As a regional power which has huge interests in Afghanistan’s stabilization, India should be included in the Afghan negotiation process.

Afghanistan and Pakistan have once again agreed on resumption of peace talks with the Taliban. During  visit of Pakistan’s Chief of Army Staff General Raheel Sharif to Kabul on December 27, it was agreed to form a joint mechanism to negotiate with reconcilable elements of the Taliban while taking strong action against the irreconcilable ones. In this regard, both countries demonstrated their willingness to persuade the Taliban for peace and reconciliation with the Afghan government. According to officials both in Kabul and Islamabad, a quadlitarial meeting will take place in Kabul in the second week of January. The resumption of the process provides another opportunity for Afghanistan as well as the regional states to pursue the path of negotiations with the Taliban in order to bring lasting peace to the country. Furthermore, this process is also in line with the aspiration of the Afghan people who have long desired for a dignified peace with their government’s armed oppositions. The countries that are involved in this round of peace talks or serve as observers are the United States, China, Pakistan, and Afghanistan.

Afghan President Ashraf Ghani with Indian President Narendra Modi on December 1, 2014 (Narendra Modi)

Afghan President Ashraf Ghani with Indian President Narendra Modi on December 1, 2014 (Narendra Modi)

While these four countries’ participation maybe a nesseccity based on their role and importance as well as their involvements and interests in the current Afghanistan’s crises, they are certainly not sufficient. The dimensions of Afghanistan’s political and military problems involve other stakeholders; particularly India, a major regional power whose role is considered fundamental and therefore needs to be included in this vital process. India has been a historic friend of Afghanistan for many years and has invested enormously in the country’s peace and political development. In this vein, India has always supported a unified Afghanistan that includes the Taliban movement who are part of the Afghan society. Additionally, India’s involvement during the last decade have benefited the Afghan people from all walks of life because of its supports in several major political and economic projects. Moreover, the country has never been involved in the military operations against the Taliban during the last decade. However, it has provided arms to and trained Afghan security forces in its different civilian and military educational institutes. But that does not disqualify India from being a peace partner for the war-stricken Afghanistan.

It might be perceived that because of the Pakistani influence over the Taliban, India’s role may prove controversial in the peace dialogue. But as far as the Taliban are concerned, they do not oppose any specific regional partner in their talks with the Afghanistan government. This is because the Taliban want to be seen as a nationalist Afghan warriors who are fighting the foreign occupation. Most importantly, there are some high ranking personalities within the Taliban strategic leadership who have visited and studied in India. Specifically, one can name the current chief of the Taliban’s political office in Qatar, Sher Mohammad Abbas Stankekzai, who has studied in India. On the other hand, the Taliban have never publicly announced that they are opposed to the Indian presence in the peace process.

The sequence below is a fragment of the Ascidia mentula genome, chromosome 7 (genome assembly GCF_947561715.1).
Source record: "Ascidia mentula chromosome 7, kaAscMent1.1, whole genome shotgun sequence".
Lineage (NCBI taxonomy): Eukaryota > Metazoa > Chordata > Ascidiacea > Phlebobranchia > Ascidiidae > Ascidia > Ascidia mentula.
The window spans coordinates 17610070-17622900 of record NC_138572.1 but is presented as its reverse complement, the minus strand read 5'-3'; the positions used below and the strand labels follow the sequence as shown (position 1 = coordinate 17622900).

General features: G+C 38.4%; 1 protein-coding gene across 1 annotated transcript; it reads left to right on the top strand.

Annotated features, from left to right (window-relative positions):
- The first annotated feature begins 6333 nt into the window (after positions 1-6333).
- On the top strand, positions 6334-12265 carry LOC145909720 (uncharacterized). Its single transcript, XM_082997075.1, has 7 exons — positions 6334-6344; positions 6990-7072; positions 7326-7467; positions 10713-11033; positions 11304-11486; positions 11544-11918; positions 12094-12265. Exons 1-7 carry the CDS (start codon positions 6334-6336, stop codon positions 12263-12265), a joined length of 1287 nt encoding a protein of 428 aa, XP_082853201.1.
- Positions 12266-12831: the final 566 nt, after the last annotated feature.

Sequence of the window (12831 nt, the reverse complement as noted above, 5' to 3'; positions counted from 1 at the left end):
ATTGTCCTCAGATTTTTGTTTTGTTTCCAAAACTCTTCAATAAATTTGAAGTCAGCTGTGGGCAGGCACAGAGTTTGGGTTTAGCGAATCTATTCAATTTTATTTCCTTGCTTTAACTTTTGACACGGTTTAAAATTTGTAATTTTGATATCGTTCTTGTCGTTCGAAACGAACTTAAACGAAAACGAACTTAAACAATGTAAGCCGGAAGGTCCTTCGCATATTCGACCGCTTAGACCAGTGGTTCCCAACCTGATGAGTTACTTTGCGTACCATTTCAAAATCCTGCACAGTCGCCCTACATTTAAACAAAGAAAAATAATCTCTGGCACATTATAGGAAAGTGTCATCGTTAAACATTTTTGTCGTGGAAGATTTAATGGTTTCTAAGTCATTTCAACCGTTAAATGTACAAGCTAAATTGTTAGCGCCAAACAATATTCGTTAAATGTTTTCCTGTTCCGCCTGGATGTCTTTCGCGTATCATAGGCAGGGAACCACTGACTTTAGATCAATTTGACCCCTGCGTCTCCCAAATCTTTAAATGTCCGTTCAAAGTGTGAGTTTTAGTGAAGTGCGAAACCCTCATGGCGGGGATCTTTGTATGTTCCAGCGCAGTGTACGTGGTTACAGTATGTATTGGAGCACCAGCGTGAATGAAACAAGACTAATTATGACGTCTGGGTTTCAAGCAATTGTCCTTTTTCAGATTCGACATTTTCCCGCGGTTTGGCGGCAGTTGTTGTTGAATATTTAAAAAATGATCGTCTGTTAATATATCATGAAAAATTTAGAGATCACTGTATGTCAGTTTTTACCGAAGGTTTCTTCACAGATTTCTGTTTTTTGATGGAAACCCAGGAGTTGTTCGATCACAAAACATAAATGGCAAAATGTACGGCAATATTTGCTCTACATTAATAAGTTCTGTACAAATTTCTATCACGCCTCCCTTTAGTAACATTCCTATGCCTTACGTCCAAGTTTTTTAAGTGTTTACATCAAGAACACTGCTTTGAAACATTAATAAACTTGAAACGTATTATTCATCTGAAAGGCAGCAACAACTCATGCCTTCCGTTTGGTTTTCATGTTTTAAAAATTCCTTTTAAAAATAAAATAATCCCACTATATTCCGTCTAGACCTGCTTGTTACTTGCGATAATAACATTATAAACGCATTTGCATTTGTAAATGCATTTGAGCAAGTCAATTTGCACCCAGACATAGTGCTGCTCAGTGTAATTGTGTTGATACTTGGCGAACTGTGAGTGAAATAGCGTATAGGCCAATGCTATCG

So far, what the Taliban have announced is that the group is  prepared to take part in the negotiations that are supported not only by  Afghans across the political spectrum and  represented by all ethnic groups, but also other concerned and serious regional stakeholders, which would definitely include India. In fact, this has been the Taliban’s shuttle diplomacy during the last decade of their fight against the Afghan and coalition forces. The group’s representatives have traveled to many capitals and taken part in different forums in order to talk to various governments and stakeholders. And there has never been any opposition either from the Afghan government or from the insurgency for India’s mediation in peace talks.  For these reasons, India’s role and importance as a major regional power, along with its contributions for peace and stability in Afghanistan, makes it a suitable candidate as a positive peace partner for Afghanistan. Hence, its inclusion is equally important as the United States and China’s is.

Therefore, the Afghan government must act independently and pave the way for India’s participation in the upcoming peace talks that are due to take place in Kabul soon. In the meantime, Afghanistan must also ensure that the peace process remains an inclusive Afghan-led dialogue that is intended to bring peace and stability not only in Afghanistan, but also to the region as a whole. To this end, it must seek the regional states sincere support for this vital process. It is because the continuation of the Taliban insurgency in Afghanistan will invite terrorists and extremists groups from all corners of the world to fight along their side and destabilize Afghanistan and the region. Thus, the participation of major regional countries such as India and others coupled with their positive role in the Afghan upcoming peace and reconciliation process is not only crucial for the prosperity and stability of Afghanistan, but also the entire region.